Every wheel will require different adjustments in order to meet the needs of each individual river. Before we can even begin creating the wheels, we must analyze the type of pollution in each river. Would it be better to make the wheel faster and carry less weight or slower and carry heavier loads? These questions must be asked in order to ensure the best efficiency. An adjustment that would be strongly encouraged is to implement a system that can separate recyclables and non-recyclables. By separating these two it would serve the environment much better than simply getting rid of the waste as a whole.
Regarding the costs of the wheel, it would be different for each wheel. The first wheel created required $700,000 to build the full sized machine, however the second wheel required $550,000 because the river it was implemented at did not need to carry loads as heavy as the first (Coburn). It costs approximately $100,000 a year per machine to maintain performance, however it could cost more or less depending on adjustments. Although this sounds like a lot of money spent, every 1 pound of waste collected earns about 20 cents. Based on the amount of trash collected in the span of 5 years, this returns approximately $70,000 per year, as well as $200,000 received per year from partnership with the government.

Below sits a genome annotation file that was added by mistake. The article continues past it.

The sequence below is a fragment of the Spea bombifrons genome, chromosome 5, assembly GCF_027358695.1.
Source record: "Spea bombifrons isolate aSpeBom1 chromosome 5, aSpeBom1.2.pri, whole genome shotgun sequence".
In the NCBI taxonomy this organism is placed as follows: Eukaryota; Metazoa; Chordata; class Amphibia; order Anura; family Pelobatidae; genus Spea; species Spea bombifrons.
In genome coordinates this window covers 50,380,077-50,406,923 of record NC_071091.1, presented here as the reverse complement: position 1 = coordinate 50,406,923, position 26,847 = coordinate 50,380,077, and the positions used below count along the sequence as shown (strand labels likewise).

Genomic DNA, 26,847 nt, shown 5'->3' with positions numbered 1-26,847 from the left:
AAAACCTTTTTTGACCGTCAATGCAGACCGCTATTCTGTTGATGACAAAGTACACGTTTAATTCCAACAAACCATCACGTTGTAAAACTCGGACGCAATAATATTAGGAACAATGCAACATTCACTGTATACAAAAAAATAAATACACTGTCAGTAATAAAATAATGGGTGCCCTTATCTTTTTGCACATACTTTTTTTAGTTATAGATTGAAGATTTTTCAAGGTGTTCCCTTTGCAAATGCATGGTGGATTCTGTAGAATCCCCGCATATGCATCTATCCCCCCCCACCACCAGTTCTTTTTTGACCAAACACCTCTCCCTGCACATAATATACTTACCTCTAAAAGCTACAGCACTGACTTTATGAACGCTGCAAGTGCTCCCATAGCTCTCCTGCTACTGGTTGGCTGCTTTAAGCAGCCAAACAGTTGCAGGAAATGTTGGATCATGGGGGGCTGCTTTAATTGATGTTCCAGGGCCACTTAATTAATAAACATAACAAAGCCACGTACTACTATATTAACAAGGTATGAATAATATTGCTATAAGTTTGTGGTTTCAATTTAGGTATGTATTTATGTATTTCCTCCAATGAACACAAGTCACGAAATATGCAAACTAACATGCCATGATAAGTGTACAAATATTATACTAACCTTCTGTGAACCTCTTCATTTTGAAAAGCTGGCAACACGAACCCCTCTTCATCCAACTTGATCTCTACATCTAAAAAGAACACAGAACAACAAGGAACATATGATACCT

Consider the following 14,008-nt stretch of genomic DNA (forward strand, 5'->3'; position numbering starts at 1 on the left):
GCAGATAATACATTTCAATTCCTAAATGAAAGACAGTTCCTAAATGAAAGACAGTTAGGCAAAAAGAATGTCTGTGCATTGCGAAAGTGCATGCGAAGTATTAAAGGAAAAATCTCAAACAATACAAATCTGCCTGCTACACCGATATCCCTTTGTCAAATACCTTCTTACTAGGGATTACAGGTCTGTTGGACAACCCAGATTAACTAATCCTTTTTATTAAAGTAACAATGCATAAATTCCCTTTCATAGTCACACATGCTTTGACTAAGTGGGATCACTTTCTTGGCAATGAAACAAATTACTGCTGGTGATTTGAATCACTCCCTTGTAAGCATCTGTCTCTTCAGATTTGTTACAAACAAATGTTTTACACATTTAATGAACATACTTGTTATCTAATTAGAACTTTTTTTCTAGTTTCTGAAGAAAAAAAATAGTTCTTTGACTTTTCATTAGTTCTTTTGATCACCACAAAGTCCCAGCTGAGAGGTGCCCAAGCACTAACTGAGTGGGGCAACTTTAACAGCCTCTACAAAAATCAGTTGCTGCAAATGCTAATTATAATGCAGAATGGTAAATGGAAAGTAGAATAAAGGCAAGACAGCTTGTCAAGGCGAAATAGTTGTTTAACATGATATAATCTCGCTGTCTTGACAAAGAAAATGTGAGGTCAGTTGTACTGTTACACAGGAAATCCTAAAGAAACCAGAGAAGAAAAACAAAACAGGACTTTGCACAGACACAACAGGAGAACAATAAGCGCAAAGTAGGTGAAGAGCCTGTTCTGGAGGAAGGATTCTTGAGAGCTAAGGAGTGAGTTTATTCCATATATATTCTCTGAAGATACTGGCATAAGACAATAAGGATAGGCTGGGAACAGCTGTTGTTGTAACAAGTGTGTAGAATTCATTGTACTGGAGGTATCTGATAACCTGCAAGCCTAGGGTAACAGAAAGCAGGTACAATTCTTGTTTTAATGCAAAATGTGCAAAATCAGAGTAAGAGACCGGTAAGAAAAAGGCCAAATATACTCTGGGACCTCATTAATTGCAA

But what if we could make it so that instead of losing profit is made? If the waste could be separated like mention earlier, we could use the recyclable items to create merchandise or sellable products while incinerating the non-recyclable products to use as energy for the machines. By doing this we can reuse both wastes, make profit while cleaning, lead to faster expansion to rivers across the world, and would promote cleaning by giving back to the people. Another advantage of this is that when people learn about a business creating merchandise while cleaning up the environment, the customers can feel that they are contributing to the cause while still spending their money on products they want or need. The main reason for this proposal, however, is that rather than getting money from donors and creating a wheel right away, you make a profit and use the surplus to create wheels or invest into cleaning our environment. By doing this we are no longer relying solely on crowdfunding or government grants, but purely on the basis we can use waste to supply the costly needs of the wheel. As the saying goes, one man’s trash is another man’s treasure.